11. Old Steve

    Old Steve

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    Jul 23, 2015
    Yes, that's what I thought. It's the same here in Australia - 240VAC, single phase, 50Hz, with active, neutral and earth wires.
    The earth is for safety only, not for connection to the motor terminals. It should be attached to the case of the motor.
    All you need, for the motor terminal connections, is the active and the neutral, as shown on the motor labels. You're good-to-go, as they say.

    In the first of the motor labels you posted, there are two diagrams. Use the bottom one. Connect your 240VAC 'active' wire to one, and the 240VAC 'neutral' wire to the other. Then, for safety, connect the earth wire to the case.

    N.B. The label says "Line' 'Line', but for you and I, that equates to 'Active' 'Neutral'. Do you understand now? (Active and Neutral are the two 'Line' wires.)
     
  12. christos

    christos

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    Sep 9, 2015
    I will try it and i will inform you . Thank you so much
     
  13. Minder

    Minder

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    Apr 24, 2015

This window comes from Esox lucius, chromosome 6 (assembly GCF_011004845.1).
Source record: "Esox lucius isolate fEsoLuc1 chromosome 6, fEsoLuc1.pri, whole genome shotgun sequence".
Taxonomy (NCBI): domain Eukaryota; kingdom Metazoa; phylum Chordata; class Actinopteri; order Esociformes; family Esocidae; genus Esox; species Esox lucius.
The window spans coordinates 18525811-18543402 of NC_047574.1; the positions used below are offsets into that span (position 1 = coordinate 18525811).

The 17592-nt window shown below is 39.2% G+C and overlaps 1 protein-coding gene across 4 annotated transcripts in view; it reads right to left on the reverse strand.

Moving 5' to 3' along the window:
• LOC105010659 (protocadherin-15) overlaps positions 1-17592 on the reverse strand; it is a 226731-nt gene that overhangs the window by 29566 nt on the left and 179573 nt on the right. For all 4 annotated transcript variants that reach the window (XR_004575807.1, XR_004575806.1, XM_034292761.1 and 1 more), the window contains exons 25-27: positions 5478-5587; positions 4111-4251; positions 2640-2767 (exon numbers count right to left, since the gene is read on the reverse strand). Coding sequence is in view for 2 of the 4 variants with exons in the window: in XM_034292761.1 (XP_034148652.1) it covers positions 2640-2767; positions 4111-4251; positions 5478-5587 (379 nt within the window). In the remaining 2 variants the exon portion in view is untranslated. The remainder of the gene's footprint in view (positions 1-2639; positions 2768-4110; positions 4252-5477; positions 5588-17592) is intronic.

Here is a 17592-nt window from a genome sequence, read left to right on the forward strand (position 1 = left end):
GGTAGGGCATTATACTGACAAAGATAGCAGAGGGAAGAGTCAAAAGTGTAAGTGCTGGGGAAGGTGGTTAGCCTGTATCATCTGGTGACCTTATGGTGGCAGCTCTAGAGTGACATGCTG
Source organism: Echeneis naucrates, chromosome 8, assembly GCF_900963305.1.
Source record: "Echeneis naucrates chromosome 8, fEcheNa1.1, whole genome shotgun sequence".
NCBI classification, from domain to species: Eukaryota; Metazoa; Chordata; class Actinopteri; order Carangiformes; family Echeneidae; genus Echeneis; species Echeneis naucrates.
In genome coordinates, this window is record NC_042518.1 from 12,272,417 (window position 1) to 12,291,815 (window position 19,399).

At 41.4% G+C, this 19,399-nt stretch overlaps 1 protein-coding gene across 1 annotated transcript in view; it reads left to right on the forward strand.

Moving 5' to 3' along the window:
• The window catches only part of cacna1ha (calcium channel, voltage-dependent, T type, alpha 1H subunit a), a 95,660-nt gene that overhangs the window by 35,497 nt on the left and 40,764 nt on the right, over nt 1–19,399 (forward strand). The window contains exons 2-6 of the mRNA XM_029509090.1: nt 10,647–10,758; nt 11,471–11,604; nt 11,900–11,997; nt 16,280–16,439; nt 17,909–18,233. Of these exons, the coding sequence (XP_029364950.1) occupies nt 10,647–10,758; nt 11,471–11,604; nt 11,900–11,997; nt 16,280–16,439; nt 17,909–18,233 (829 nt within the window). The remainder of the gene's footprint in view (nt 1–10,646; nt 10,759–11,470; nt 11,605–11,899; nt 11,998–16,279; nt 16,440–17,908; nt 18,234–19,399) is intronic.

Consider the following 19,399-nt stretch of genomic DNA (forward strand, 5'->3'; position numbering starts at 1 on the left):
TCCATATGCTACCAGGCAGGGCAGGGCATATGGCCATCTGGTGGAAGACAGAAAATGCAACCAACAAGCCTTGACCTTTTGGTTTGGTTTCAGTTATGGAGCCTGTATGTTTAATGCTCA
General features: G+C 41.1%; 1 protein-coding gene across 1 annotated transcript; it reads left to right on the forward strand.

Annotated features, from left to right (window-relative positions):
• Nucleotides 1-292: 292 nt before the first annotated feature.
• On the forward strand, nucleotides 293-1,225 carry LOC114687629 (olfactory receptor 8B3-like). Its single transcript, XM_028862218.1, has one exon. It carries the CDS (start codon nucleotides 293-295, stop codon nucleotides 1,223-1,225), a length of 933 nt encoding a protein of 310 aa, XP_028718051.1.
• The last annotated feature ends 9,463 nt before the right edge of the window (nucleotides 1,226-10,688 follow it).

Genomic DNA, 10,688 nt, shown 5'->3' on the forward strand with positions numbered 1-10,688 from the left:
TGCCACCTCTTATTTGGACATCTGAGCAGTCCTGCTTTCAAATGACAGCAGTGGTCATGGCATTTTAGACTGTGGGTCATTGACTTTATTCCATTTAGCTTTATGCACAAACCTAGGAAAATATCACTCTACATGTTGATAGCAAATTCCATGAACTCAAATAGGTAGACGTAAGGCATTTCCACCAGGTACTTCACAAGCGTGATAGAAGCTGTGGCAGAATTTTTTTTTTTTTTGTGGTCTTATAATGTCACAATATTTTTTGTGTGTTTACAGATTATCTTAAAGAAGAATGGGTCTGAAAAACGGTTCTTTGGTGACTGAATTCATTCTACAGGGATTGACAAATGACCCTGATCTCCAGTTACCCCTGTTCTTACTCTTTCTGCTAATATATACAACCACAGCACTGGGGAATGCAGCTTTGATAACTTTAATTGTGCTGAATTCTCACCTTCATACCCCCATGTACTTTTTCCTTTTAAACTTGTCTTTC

If you have line and neutral it should not matter which line you connect the neutral to.
    In N.A. the unit would only have three supply lines also but 2 (240v) live conductors and a earth ground.
    In your situation the unit will see 1 live and 1 neutral (240v) this will appear the same AFA the unit is concerned.
    M.
     
  14. Old Steve

    Old Steve

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    Jul 23, 2015
    Isn't that what I said? I thought I explained it pretty clearly.
    And you might confuse him more, mentioning 3 supply lines, especially if he doesn't realise what NA refers to. I had to think for a bit.
     
  15. Minder

    Minder

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    Apr 24, 2015
    I only meant to point out to him and try to explain the meaning of the neutral as he appeared to be getting a little confused about 4 conductor that can be used in US/CAN.
    It was intended to re-enforce your comments not override them.
    Poster here seem a little more touchy than other forums, it is the second 'rebuke' if this nature I got this week!!!o_O
    M.
     
  16. Old Steve

    Old Steve

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    Jul 23, 2015
    Sorry. I didn't mean to offend. I'm a bit blunt sometimes, but just ignore it.